Calling All Designers: Weebly Gives Users More Variety With New Theme Community

Weebly, the startup that allows users to build rich websites using a straightforward drag and drop interface, is about to get a lot more colorful. The site has opened a new Theme Community, allowing any of its 3.5 million users to submit their own themes for use by other Weebly members. To help launch the new feature, Weebly is holding a contest where it’s giving $10,000 to the top submitted design, as determined by a panel of professional designers.

This is a pretty big deal for Weebly. Up until now, users have had around 80 themes to choose from, which pales in comparison to the number of themes available for some other site building platforms, like WordPress. You’ve always been free to use your own custom CSS styling, but many of the site’s users are using Weebly specifically because they don’t want to have to deal with that sort of thing. Now they’ll have a lot more variety to choose from, with no mucking around in CSS required.

At launch, Weebly’s theme gallery is still only going to consist of the 80 themes that already exist, since it’s just opening to submissions for the first time today. But CEO David Rusenko expects that to change quickly, in part spurred by the design competition the site is holding. He also believes that designers will be compelled to create themes for the site because of the large audience it reaches — Weebly now has 3.5 million site building users, who see 80 million page views per month from 17 million unique visitors. And he says that traffic is growing 20% month over month. It’s a bit surprising that it took this long for the site to roll out the feature (Weebly launched back in 2007), but Rusenko says that they “wanted to get it right”. Fair enough.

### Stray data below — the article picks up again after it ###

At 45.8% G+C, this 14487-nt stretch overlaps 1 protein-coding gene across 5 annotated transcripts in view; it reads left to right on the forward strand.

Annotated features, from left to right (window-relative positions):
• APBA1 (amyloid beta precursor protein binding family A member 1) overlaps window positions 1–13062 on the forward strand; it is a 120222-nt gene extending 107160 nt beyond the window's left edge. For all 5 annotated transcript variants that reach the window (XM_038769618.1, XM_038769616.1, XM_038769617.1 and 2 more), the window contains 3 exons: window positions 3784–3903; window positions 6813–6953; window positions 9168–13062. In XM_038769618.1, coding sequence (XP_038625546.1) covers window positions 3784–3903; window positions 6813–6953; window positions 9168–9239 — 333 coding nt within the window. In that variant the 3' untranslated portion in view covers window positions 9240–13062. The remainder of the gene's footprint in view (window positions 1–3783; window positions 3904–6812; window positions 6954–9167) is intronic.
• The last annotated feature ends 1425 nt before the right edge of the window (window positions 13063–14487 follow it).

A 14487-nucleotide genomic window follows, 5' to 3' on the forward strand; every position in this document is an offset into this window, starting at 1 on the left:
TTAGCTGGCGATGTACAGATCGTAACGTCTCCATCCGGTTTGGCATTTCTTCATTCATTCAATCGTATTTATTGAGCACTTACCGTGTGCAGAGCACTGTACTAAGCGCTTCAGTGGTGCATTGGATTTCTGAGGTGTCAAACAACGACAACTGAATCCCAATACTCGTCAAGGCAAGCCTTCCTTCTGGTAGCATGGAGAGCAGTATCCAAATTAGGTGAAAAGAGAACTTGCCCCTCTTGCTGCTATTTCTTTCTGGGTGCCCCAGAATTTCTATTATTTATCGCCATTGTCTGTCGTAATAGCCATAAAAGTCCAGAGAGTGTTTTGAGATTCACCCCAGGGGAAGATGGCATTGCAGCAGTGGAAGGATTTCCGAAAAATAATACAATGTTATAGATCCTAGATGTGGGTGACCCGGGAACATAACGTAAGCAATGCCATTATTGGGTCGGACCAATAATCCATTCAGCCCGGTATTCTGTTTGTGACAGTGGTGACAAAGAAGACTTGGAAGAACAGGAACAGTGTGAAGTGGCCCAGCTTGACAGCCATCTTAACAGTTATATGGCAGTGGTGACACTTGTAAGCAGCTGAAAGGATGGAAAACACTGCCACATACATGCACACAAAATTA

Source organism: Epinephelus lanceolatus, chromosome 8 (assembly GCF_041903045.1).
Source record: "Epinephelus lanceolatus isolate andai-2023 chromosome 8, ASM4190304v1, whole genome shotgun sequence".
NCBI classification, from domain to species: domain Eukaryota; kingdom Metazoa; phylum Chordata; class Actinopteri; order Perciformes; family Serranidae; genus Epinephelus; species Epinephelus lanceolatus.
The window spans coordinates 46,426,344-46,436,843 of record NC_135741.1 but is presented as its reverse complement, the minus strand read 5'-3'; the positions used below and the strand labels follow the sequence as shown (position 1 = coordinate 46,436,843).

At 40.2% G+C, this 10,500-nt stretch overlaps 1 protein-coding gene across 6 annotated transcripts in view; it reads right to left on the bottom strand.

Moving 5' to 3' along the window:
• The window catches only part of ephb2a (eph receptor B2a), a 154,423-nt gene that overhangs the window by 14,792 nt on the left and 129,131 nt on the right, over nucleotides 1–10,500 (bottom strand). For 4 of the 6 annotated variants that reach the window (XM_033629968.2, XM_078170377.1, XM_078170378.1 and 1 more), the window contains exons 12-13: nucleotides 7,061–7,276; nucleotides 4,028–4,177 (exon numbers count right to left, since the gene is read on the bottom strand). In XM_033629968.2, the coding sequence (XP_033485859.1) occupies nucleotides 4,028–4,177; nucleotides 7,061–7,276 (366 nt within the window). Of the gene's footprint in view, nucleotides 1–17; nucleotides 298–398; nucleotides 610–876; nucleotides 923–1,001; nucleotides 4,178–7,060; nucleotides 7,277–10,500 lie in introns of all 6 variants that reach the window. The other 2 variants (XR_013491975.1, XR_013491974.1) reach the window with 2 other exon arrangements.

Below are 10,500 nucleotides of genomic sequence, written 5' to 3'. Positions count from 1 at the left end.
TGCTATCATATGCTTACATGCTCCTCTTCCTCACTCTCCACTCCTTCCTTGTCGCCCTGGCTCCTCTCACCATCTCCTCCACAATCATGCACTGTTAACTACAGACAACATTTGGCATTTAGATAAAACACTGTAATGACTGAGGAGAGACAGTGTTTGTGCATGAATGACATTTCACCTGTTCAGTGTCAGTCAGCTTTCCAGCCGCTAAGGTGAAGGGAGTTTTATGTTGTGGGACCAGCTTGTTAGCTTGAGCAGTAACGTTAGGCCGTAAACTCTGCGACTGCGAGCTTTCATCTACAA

Users will be able to access the themes both through the site’s editor (which has been revamped a bit to accommodate the new gallery) and from this page, which you can view even if you aren’t a Weebly member. Themes won’t include attribution in their footers, but the gallery itself will allow designers to build up their own profiles, allowing users to see all of the themes they’ve submitted. At launch, all themes will be free, but Rusenko says that the site plans to begin allowing designers to sell premium themes in the future.

The design competition has a submission deadline of April 30, is open in any country where such contests are valid, and is being judged by Michael Cronan, Scott Thomas, Jason Putorti, Andrew Wilkinson, Dustin Curtis, and Rob Martin.